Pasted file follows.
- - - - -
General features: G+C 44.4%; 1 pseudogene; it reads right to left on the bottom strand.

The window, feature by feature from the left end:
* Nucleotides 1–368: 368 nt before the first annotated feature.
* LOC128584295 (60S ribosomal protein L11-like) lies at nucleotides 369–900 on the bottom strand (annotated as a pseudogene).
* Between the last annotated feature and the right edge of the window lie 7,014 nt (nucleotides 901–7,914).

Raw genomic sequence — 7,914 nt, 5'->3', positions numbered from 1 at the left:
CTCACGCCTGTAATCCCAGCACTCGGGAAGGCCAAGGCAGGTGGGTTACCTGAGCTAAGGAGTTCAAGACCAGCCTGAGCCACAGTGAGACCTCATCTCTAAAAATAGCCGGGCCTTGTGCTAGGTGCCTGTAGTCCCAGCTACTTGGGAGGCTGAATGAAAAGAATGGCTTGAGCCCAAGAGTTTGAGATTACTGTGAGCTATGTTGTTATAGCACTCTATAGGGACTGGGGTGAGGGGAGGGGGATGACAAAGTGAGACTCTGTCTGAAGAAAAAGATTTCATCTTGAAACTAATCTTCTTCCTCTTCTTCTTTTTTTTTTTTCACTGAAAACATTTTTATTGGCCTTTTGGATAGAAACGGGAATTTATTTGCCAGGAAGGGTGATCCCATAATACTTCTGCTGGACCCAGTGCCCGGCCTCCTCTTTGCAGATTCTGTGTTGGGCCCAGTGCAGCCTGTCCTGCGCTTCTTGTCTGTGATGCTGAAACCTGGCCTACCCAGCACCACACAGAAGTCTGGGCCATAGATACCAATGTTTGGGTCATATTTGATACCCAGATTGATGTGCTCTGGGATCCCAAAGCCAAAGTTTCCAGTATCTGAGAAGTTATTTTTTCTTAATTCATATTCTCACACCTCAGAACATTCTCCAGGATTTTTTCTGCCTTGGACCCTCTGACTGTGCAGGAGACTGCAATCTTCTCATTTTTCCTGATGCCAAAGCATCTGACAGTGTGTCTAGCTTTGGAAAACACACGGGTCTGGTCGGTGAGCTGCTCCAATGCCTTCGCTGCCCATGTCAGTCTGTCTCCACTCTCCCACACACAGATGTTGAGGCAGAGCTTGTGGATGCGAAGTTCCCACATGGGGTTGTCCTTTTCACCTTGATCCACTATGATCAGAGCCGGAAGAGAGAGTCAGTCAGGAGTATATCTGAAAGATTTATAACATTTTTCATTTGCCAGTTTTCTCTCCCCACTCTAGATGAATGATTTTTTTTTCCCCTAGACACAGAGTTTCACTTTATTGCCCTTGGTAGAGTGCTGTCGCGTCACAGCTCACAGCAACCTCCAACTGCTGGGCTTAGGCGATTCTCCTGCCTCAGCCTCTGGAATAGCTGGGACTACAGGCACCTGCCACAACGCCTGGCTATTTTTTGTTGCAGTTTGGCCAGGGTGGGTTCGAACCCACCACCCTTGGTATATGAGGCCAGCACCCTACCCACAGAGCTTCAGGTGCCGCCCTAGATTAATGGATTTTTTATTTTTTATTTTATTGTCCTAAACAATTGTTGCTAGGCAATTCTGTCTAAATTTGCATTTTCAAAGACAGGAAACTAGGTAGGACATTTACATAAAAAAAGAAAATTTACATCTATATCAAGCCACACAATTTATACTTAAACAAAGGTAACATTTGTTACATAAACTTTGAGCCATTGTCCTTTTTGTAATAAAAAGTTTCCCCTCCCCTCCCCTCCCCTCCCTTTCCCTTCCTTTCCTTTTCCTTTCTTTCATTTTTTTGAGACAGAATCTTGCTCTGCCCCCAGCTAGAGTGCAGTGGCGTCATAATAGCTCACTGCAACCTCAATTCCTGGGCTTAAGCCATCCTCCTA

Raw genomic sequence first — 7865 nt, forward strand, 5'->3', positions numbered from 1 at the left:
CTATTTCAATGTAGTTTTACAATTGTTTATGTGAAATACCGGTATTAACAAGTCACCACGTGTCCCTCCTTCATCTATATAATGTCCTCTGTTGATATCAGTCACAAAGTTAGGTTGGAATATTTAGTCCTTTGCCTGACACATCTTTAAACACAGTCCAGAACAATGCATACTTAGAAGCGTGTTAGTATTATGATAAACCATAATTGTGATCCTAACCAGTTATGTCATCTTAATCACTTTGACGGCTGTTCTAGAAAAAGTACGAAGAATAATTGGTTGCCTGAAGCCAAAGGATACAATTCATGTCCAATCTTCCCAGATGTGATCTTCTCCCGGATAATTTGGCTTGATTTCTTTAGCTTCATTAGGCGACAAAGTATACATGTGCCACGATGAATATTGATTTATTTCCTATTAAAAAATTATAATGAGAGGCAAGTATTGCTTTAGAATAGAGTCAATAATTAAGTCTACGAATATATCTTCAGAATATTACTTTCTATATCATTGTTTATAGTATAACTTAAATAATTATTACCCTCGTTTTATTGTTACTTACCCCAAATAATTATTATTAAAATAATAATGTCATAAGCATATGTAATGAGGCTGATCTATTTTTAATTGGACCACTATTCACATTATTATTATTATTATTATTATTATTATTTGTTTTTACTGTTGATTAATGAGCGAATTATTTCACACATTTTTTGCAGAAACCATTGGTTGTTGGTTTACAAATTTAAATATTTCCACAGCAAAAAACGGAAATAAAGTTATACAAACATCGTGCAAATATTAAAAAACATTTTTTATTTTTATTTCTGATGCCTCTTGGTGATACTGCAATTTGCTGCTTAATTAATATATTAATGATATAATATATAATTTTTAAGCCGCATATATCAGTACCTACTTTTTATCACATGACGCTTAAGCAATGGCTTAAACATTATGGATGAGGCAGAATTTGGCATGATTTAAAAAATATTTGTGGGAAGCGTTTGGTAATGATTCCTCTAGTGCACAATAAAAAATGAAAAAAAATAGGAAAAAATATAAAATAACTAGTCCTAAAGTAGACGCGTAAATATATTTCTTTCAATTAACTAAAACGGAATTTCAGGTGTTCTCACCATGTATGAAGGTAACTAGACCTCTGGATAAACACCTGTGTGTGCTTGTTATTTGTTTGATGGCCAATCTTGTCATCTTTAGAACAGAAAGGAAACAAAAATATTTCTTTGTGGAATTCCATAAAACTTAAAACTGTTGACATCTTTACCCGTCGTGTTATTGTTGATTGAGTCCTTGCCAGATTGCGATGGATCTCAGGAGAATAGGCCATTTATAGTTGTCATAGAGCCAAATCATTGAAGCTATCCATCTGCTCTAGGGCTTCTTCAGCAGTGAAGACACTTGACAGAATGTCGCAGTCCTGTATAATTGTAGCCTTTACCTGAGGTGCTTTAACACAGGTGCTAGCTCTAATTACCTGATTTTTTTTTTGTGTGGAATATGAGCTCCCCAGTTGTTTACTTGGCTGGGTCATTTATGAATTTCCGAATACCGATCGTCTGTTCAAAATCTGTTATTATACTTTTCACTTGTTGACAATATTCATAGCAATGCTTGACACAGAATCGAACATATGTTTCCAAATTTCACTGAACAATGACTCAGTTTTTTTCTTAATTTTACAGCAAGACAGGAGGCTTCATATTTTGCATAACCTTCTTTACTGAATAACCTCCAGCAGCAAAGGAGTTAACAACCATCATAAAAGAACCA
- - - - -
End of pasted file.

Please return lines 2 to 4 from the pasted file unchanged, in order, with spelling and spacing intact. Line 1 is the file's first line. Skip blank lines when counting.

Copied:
The window, feature by feature from the left end:
* Nucleotides 1–368: 368 nt before the first annotated feature.
* LOC128584295 (60S ribosomal protein L11-like) lies at nucleotides 369–900 on the bottom strand (annotated as a pseudogene).